The superb young food and culture writer Osayi Endolyn is back again for this week's episode of Special Sauce. This time our far-reaching conversation includes a discussion of a brilliant piece on fried chicken Endolyn wrote for You and I Eat the Same: On the Countless Ways Food and Cooking Connect Us to One Another, a fascinating anthology edited by former Lucky Peach editor Chris Ying and Noma's Rene Redzepi.
First, we talked about the fundamental premise of the book. "It's obviously not true that food always brings us together, and it's obviously not true that food necessitates a further reflection on a culture, right," Endolyn said. "A lot of us eat tacos or hummus without thinking anything more about where those dishes come from. But, if you took the premise that, we are more alike than we are different, and looked at food as the medium to do that, where could you go? And this book wanted to explore migration and immigration in ways that maybe we weren't always welcoming of having those conversations."
Endolyn picked fried chicken, one of my favorite foods on the planet, as her subject. She used the Australian Chef Morgan McGlone as a jumping off point: A classically trained chef, McGlone learned to make hot fried chicken while working for Southern uber-chef Sean Brock before returning to his native country to open Belles Hot Chicken, a mini-chain of hot fried chicken restaurants based in Melbourne. That cross-cultural recognition became the metaphor that shaped Endolyn's story. To quote briefly from her piece: "No matter where it’s cooked, American fried chicken carries the learning and effort and skill of a people who persevered against unfathomable odds. That Southern hue follows fried chicken all the way to Melbourne and Sydney, too. And therein lies an incredible opportunity. If everyone can agree to share fried chicken, then perhaps that’s a step toward sharing the weight of its complex legacy as well."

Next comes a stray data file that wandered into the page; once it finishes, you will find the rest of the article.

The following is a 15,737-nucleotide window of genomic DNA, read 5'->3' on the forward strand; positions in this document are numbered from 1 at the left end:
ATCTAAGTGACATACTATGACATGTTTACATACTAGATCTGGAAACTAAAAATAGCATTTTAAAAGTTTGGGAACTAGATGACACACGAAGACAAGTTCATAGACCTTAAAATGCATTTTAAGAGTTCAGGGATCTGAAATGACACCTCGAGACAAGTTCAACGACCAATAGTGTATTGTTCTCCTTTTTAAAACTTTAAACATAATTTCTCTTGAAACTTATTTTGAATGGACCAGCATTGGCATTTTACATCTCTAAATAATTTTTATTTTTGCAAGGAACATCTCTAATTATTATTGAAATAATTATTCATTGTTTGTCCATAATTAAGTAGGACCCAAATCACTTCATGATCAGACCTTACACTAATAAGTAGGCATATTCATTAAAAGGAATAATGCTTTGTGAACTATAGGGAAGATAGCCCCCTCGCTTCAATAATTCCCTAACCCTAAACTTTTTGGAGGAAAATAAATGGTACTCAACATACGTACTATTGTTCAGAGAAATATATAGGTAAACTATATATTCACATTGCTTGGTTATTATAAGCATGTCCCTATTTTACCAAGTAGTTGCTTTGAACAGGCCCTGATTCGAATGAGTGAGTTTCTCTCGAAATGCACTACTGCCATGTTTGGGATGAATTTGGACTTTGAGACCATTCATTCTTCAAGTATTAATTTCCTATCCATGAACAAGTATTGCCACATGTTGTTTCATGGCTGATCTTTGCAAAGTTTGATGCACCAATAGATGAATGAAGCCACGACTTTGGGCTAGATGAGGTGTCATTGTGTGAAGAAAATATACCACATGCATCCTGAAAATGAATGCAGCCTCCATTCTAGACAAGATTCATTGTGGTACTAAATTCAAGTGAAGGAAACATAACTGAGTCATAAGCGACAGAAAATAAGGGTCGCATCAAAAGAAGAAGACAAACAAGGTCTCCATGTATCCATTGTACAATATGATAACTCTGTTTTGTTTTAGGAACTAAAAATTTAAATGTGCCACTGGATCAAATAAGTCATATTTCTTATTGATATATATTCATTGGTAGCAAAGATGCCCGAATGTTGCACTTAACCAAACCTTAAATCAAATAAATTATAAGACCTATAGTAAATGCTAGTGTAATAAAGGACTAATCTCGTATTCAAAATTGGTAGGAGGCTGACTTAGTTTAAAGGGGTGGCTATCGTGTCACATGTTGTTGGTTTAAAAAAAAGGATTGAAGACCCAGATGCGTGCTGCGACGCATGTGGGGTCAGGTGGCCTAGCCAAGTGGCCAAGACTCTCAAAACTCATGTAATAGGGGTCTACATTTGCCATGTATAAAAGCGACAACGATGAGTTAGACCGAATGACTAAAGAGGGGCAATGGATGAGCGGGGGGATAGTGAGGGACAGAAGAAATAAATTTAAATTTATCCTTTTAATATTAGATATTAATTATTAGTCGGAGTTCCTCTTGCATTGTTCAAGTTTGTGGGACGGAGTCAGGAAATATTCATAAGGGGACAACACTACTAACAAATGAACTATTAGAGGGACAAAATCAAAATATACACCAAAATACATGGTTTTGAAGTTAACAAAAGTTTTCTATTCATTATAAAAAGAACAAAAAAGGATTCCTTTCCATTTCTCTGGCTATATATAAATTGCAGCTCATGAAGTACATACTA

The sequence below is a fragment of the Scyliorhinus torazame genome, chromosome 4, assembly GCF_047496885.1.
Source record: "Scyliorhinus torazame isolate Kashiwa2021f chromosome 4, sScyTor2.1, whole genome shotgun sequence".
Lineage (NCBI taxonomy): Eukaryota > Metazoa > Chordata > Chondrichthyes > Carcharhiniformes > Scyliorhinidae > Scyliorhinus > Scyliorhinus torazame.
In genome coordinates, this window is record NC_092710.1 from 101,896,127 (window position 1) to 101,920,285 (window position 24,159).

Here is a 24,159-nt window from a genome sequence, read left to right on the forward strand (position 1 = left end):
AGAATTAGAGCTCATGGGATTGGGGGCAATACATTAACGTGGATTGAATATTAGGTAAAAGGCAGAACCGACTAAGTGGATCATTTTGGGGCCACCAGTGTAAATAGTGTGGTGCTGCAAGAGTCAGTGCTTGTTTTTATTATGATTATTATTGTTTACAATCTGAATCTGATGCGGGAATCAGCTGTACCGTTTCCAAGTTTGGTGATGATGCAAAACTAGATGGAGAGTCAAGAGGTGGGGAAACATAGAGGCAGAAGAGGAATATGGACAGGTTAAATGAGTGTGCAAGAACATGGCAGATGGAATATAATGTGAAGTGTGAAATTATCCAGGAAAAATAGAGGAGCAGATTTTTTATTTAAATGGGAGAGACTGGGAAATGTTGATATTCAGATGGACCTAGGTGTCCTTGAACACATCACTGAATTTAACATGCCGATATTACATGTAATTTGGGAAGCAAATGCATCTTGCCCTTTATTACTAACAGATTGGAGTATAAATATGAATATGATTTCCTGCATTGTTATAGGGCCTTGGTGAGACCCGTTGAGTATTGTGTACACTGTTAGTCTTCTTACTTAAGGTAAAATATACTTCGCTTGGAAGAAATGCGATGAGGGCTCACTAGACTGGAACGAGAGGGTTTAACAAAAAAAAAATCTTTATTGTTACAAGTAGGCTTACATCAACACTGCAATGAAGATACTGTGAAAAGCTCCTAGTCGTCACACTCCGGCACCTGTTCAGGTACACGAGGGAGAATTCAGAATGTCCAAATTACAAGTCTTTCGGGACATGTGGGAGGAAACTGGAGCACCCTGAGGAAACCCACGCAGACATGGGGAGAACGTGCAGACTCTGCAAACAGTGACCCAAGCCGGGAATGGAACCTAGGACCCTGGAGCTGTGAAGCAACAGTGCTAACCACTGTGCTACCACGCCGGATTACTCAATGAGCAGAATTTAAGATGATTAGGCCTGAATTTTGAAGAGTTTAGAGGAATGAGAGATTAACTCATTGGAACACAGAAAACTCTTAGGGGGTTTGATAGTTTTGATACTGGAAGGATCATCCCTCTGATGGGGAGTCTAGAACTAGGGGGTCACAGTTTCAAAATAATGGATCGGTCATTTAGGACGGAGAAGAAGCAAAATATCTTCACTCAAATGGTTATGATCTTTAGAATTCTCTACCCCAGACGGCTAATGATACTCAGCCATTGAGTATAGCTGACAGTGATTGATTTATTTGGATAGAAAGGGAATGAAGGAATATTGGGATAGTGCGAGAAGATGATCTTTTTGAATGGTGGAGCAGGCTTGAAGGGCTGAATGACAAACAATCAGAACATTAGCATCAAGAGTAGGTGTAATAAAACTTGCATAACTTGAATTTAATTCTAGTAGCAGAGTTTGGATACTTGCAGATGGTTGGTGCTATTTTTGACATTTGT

I asked Endolyn about fried chicken's legacy, and she said, "There's a lot of struggle, it doesn't always come from one direction, as I mentioned in the book. Because of so much of the hateful iconography, that was used to depict the African Americans stealing chicken and as kind of just gluttonous chicken eaters. During the post-enslavement period and into Jim Crow, you have a lot of people who still feel kind of unsure what it means to eat fried chicken. Whether or not to do so in public."
Where Endolyn nets out on fried chicken requires answering the two fundamental questions all of us must answer whenever we are eating something: "Is it delicious?" and "What does it mean?"
So if that's a question that interests you (and I hope it is) then you have to listen to what Osayi Endolyn has to say on this week's Special Sauce.
The full transcript for this episode can be found over here at Serious Eats: https://www.seriouseats.com/2019/03/special-sauce-osayi-endolyn-2-2.html